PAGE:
Like all officials, they expect to be shown respect upon arrival. The mate should be present to introduce himself when they board. When met professionally with a formal introduction and a welcoming handshake, the officials are more apt to show respect for the vessel and comply with its operating procedures. Once all are on board, ask if they would mind slipping on the boot covers. This will give you a perfect opportunity to conduct your ISPS duties and identification checks.

The mate should let your guests know he will escort everyone to the bridge to see the captain. Once on the bridge, have the mate introduce the captain. It’s also a good idea to have one of the interior staff on hand to offer refreshments.

While all of the paperwork is being completed, use the time to continue your preparations. The next project is capping rail protection. This is where the moving blankets will pay for themselves. Triple or quadruple fold the blankets and tape them securely to the rails above the fairleads you will be using for the transit and the boarding area. You cannot have enough buffer on top of the capping rails, varnished or not. Also tape a few blankets on the outboard side of the hull around the aft deck fairlead and cover the rubbing strake. This will protect the paint from the steel cables the line handlers hang on to while trying to thread your soft lines through the cable eye when you enter the locks.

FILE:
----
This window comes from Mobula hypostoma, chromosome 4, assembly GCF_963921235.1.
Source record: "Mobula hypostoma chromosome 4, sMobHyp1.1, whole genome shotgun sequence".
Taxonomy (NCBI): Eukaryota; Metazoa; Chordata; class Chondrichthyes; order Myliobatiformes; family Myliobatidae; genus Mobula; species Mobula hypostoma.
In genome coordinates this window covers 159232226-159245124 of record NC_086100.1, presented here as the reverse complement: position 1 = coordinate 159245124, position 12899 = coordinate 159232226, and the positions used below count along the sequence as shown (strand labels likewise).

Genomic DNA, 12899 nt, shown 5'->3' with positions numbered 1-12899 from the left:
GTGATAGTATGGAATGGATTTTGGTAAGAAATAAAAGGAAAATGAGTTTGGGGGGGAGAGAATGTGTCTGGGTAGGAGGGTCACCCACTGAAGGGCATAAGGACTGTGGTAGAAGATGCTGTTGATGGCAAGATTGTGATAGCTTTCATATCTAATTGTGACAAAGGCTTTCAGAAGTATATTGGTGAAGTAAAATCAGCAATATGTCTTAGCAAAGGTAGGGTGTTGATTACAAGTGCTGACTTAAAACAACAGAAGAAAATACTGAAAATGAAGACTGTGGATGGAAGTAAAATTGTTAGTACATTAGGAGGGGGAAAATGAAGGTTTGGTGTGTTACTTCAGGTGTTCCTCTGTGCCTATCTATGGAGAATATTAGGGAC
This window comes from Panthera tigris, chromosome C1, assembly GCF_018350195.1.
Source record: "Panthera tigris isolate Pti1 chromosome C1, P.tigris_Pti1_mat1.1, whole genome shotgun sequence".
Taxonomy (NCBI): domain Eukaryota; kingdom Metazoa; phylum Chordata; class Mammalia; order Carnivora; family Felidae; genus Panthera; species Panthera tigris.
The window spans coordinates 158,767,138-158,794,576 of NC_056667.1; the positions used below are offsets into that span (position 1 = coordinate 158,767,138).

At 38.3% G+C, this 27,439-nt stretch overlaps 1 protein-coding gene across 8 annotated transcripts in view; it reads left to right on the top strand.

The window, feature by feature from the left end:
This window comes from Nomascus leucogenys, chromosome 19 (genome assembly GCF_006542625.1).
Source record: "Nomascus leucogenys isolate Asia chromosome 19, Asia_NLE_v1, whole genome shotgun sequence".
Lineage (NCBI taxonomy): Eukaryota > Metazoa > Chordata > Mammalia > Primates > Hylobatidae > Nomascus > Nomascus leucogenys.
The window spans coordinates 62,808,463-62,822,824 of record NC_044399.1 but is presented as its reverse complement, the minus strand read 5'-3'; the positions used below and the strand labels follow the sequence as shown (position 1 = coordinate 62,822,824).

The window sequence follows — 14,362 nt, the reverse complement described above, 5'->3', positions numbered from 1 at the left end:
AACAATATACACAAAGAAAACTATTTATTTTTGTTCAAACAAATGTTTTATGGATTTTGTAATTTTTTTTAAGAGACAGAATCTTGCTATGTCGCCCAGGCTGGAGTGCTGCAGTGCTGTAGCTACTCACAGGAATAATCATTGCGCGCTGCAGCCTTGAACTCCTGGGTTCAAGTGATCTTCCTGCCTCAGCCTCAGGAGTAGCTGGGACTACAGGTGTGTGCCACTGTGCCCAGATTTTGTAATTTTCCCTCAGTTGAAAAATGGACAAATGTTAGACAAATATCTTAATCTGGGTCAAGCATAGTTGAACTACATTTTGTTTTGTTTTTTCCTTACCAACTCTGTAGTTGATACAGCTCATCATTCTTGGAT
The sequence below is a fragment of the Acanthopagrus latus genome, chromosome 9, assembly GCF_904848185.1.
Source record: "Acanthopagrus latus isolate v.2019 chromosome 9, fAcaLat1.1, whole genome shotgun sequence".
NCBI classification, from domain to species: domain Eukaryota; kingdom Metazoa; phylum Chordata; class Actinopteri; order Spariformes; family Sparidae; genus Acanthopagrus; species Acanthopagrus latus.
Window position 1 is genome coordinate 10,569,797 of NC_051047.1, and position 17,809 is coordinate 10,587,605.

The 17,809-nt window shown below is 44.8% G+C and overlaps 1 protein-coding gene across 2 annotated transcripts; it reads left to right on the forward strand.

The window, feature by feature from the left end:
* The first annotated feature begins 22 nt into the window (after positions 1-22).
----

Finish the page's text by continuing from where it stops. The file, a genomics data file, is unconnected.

Once this has been completed fore and aft, you can then start to organise the boat to receive the line handlers. Tape off sections of the boat that you do not want people exploring; a simple line of tape across a stairwell works remarkably well. During the transit the line handlers will always ask for the use of a head. If you have an exterior head, this is your best option. If not, use plastic to cover the interior and create a path directly to the head. Always have a crew member escort visitors to and from the head. It is important to keep people from wandering off and exploring unsupervised.

As the time for your transit draws near, fill the coolers with a good selection of popular soda and ice, then place one on the bow and one on the aft deck. You should receive eight line handlers and a bosun at each end of the canal as you approach the locks. Have enough for a few cans each. Do not fill the coolers with all your stocks as the line handlers will fill their bags before departure.